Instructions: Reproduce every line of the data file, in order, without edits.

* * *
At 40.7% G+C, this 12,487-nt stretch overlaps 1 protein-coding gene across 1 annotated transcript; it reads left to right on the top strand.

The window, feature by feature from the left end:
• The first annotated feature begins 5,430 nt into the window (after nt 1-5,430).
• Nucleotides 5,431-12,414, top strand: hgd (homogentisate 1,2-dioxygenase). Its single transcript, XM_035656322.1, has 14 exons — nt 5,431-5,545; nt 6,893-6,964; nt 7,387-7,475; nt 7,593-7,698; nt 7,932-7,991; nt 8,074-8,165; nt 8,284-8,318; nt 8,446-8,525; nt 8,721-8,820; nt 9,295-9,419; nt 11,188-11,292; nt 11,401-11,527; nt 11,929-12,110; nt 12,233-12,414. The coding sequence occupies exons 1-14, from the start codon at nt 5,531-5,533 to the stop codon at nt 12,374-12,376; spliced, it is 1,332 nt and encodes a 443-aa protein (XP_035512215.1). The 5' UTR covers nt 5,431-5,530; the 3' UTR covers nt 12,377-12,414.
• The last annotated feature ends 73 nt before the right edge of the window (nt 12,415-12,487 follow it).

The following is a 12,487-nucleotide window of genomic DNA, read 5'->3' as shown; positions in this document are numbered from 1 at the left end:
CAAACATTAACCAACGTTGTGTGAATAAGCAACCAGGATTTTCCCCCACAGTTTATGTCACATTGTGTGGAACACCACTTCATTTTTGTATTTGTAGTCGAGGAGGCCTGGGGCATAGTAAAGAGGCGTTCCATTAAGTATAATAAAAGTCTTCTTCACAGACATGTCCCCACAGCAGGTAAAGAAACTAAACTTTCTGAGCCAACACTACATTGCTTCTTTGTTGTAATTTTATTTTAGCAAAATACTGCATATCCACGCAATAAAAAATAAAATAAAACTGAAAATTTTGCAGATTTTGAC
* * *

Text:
At 40.7% G+C, this 12,487-nt stretch overlaps 1 protein-coding gene across 1 annotated transcript; it reads left to right on the top strand.

The window, feature by feature from the left end:
• The first annotated feature begins 5,430 nt into the window (after nt 1-5,430).
• Nucleotides 5,431-12,414, top strand: hgd (homogentisate 1,2-dioxygenase). Its single transcript, XM_035656322.1, has 14 exons — nt 5,431-5,545; nt 6,893-6,964; nt 7,387-7,475; nt 7,593-7,698; nt 7,932-7,991; nt 8,074-8,165; nt 8,284-8,318; nt 8,446-8,525; nt 8,721-8,820; nt 9,295-9,419; nt 11,188-11,292; nt 11,401-11,527; nt 11,929-12,110; nt 12,233-12,414. The coding sequence occupies exons 1-14, from the start codon at nt 5,531-5,533 to the stop codon at nt 12,374-12,376; spliced, it is 1,332 nt and encodes a 443-aa protein (XP_035512215.1). The 5' UTR covers nt 5,431-5,530; the 3' UTR covers nt 12,377-12,414.
• The last annotated feature ends 73 nt before the right edge of the window (nt 12,415-12,487 follow it).

The following is a 12,487-nucleotide window of genomic DNA, read 5'->3' as shown; positions in this document are numbered from 1 at the left end:
CAAACATTAACCAACGTTGTGTGAATAAGCAACCAGGATTTTCCCCCACAGTTTATGTCACATTGTGTGGAACACCACTTCATTTTTGTATTTGTAGTCGAGGAGGCCTGGGGCATAGTAAAGAGGCGTTCCATTAAGTATAATAAAAGTCTTCTTCACAGACATGTCCCCACAGCAGGTAAAGAAACTAAACTTTCTGAGCCAACACTACATTGCTTCTTTGTTGTAATTTTATTTTAGCAAAATACTGCATATCCACGCAATAAAAAATAAAATAAAACTGAAAATTTTGCAGATTTTGAC